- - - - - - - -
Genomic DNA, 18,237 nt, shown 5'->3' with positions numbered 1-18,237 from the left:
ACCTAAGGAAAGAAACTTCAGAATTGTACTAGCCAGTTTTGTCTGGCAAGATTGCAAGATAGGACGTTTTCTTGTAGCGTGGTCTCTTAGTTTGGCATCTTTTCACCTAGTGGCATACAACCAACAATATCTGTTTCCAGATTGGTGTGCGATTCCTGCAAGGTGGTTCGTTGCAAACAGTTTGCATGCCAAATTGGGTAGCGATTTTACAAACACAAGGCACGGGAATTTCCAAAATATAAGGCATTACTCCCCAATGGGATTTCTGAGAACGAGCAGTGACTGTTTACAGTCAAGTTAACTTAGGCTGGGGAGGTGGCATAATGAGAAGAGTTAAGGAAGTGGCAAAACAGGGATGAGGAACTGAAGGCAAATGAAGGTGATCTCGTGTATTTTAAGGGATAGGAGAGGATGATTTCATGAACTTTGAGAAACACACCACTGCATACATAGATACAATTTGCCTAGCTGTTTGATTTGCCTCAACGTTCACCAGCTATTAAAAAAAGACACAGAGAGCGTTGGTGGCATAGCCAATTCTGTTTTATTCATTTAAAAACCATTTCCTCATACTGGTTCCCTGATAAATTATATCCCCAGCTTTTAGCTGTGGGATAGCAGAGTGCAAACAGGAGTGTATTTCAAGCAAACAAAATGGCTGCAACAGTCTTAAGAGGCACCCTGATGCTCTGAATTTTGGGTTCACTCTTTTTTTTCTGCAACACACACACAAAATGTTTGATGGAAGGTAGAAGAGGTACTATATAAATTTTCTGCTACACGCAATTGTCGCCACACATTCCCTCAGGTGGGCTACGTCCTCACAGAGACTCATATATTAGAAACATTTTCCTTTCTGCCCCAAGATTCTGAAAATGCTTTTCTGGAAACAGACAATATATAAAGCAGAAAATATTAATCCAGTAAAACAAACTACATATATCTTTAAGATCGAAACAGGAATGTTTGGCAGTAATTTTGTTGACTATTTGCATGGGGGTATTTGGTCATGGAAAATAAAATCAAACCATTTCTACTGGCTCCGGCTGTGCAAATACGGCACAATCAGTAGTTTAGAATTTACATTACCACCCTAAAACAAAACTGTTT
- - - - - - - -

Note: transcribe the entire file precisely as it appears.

Genomic DNA, 18,237 nt, shown 5'->3' with positions numbered 1-18,237 from the left:
ACCTAAGGAAAGAAACTTCAGAATTGTACTAGCCAGTTTTGTCTGGCAAGATTGCAAGATAGGACGTTTTCTTGTAGCGTGGTCTCTTAGTTTGGCATCTTTTCACCTAGTGGCATACAACCAACAATATCTGTTTCCAGATTGGTGTGCGATTCCTGCAAGGTGGTTCGTTGCAAACAGTTTGCATGCCAAATTGGGTAGCGATTTTACAAACACAAGGCACGGGAATTTCCAAAATATAAGGCATTACTCCCCAATGGGATTTCTGAGAACGAGCAGTGACTGTTTACAGTCAAGTTAACTTAGGCTGGGGAGGTGGCATAATGAGAAGAGTTAAGGAAGTGGCAAAACAGGGATGAGGAACTGAAGGCAAATGAAGGTGATCTCGTGTATTTTAAGGGATAGGAGAGGATGATTTCATGAACTTTGAGAAACACACCACTGCATACATAGATACAATTTGCCTAGCTGTTTGATTTGCCTCAACGTTCACCAGCTATTAAAAAAAGACACAGAGAGCGTTGGTGGCATAGCCAATTCTGTTTTATTCATTTAAAAACCATTTCCTCATACTGGTTCCCTGATAAATTATATCCCCAGCTTTTAGCTGTGGGATAGCAGAGTGCAAACAGGAGTGTATTTCAAGCAAACAAAATGGCTGCAACAGTCTTAAGAGGCACCCTGATGCTCTGAATTTTGGGTTCACTCTTTTTTTTCTGCAACACACACACAAAATGTTTGATGGAAGGTAGAAGAGGTACTATATAAATTTTCTGCTACACGCAATTGTCGCCACACATTCCCTCAGGTGGGCTACGTCCTCACAGAGACTCATATATTAGAAACATTTTCCTTTCTGCCCCAAGATTCTGAAAATGCTTTTCTGGAAACAGACAATATATAAAGCAGAAAATATTAATCCAGTAAAACAAACTACATATATCTTTAAGATCGAAACAGGAATGTTTGGCAGTAATTTTGTTGACTATTTGCATGGGGGTATTTGGTCATGGAAAATAAAATCAAACCATTTCTACTGGCTCCGGCTGTGCAAATACGGCACAATCAGTAGTTTAGAATTTACATTACCACCCTAAAACAAAACTGTTT